Hemp and its derivatives are no longer in the Controlled Substances Act. On December 20, the President of the United States, Donald Trump, signed the Agricultural Law of 2018. In this way, the plant went from being on the List 1 of Narcotic Drugs to being redefined as an agricultural product and to being legal at a national, federal level, in the 50 states that make up the country. This is intended to boost the agricultural industry and is estimated to bring great economic benefits.
Agricultural Law of 2018
The Farm Bill is the annual law that oversees regulations and funding for the entire US agricultural industry. This year was noteworthy as finally the federal legalization of industrial hemp was included. This regulation ends more than 80 years of federal prohibition and it is estimated that the benefits can reach more than 22,000 million dollars in the year 2022.
From now on, the Department of Agriculture will be the body that supervises industrial hemp crops. This law will allow the planting and trade of hemp between states, as well as hemp products - meaning that the Drug Enforcement Administration (DEA) will no longer be able to impede interstate commerce in hemp products. And these products can be transported from one state to another without fear of arrest, provided that they comply with the instructions of the Food and Drug Administration (FDA).
From illegal narcotic to legal cultivation
Paper, textiles, food, construction materials, medicine, cannabidiol articles (CBD) ... More than 25,000 products can be produced with hemp from January 1, 2019 in a legal manner. The US will become part of the global market. In this way, a plant that has been fundamental in world history, will once again start to be considered a crop and stop being controlled and sanctioned as a narcotic, as it has been until now.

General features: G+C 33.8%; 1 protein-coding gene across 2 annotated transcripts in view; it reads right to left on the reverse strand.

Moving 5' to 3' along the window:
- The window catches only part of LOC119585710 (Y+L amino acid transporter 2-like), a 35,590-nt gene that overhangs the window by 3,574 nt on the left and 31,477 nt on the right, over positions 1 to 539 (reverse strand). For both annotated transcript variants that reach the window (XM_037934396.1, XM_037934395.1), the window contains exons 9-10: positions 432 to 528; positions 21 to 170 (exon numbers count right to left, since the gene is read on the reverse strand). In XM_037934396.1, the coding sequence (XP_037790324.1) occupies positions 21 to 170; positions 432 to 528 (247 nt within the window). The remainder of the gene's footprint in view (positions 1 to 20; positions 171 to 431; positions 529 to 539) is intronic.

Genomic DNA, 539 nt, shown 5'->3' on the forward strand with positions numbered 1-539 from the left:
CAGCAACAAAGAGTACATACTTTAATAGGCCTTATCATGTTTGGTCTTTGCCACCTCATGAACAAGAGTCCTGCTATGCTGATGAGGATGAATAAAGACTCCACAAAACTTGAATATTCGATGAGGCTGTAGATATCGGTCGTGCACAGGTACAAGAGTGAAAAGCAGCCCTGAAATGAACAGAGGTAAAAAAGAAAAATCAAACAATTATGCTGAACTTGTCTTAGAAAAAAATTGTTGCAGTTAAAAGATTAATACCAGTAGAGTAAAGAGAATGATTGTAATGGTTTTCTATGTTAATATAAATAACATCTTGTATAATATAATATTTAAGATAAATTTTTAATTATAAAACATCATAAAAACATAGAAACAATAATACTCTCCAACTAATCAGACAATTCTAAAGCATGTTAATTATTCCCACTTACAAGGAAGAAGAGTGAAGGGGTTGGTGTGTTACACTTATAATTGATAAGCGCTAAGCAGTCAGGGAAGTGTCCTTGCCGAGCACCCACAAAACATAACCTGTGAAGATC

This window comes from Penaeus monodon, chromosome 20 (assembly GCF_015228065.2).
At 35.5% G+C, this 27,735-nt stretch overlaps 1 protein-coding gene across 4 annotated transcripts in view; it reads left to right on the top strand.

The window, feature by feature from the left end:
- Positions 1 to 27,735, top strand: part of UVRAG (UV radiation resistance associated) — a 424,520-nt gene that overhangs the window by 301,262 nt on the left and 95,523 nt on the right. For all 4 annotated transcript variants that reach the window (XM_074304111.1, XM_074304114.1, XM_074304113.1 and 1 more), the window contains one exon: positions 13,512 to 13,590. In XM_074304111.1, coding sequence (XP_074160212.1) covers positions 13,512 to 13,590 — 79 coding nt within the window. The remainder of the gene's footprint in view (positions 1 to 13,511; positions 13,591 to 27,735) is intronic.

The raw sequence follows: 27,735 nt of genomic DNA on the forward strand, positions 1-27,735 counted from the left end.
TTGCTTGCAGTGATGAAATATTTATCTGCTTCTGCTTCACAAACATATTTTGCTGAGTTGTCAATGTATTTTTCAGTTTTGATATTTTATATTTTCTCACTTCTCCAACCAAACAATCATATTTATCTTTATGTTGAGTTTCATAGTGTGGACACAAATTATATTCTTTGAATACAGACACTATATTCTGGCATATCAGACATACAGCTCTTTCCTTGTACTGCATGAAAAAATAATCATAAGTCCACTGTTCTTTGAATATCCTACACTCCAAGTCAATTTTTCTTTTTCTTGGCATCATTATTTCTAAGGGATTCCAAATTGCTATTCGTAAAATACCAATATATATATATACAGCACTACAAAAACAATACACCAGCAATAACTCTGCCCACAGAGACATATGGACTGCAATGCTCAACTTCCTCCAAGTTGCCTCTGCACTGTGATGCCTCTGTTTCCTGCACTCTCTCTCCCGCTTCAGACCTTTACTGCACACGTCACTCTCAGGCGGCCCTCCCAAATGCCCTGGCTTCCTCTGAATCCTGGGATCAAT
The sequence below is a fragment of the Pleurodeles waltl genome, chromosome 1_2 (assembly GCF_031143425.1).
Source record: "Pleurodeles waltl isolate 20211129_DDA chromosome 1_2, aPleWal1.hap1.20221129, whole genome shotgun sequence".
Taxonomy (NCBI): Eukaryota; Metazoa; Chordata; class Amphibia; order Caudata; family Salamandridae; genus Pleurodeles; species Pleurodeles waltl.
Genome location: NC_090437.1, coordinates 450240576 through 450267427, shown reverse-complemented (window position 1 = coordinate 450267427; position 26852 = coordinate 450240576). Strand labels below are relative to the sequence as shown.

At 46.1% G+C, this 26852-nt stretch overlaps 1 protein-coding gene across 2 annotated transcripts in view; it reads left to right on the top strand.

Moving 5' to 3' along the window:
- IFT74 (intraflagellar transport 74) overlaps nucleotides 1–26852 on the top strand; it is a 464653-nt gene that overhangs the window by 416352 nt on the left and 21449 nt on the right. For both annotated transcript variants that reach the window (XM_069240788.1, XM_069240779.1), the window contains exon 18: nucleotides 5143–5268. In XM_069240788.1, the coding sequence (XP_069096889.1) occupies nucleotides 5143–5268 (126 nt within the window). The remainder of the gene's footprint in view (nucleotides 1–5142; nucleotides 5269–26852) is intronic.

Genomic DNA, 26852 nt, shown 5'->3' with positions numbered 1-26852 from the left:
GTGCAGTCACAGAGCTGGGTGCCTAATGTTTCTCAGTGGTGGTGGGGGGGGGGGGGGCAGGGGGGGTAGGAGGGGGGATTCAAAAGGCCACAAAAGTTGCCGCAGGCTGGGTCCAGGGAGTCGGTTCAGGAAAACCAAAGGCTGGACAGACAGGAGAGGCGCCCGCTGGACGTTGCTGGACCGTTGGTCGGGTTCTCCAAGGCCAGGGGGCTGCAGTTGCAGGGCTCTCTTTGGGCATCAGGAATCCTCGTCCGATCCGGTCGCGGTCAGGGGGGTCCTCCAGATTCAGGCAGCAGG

2014 Agricultural Law
This historic step has an precedent in 2014. Back then President Barack Obama signed a draft allowing hemp to used in research programs. And by 2017, 19 states had cultivated more than 25,000 acres of the plant. However, this situation still had limitations, since each state regulated in its own way and most hemp was still imported.
In addition, until now, industrial hemp was still considered identical to psychoactive cannabis and was therefore in Schedule I of the Controlled Substances Act. So the people who cultivated or used it faced strict sanctions. And, of course, all the benefits the plant brings were ignored.
There are points that will not be modified with respect to the Agriculture Act of 2014. Only industrial hemp will be considered to have less than 0.3 percent THC. If plantations have 0.4 percent or more of THC, farmers will be obliged to destroy the entire crop. And, although in smaller quantities, industrial hemp may still contain THC.
Still much work to do
This legalization raises many questions that are still to be resolved. Is cannabis sativa be closer to legalization at a federal level and not just by states as it has been until now? What will happen to the CBD oil made from hemp? What will happen to racialized people, who are the ones who suffer most often from drug offenses?
What will happen to the clause of the Senate-approved amendment that prohibits people with drug convictions from participating in the hemp industry? The good thing is that if the conviction took place more than ten years ago, this expires and that person will be able to grow hemp.
There are still many uncertainties that, we assume, will be cleared as time goes by. The benefits are many and from now on the industrial hemp farmers will be able to do basic things that until now were unthinkable, such as deduct expenses from taxes, access federal insurance for crops, and apply for a loan or water rights.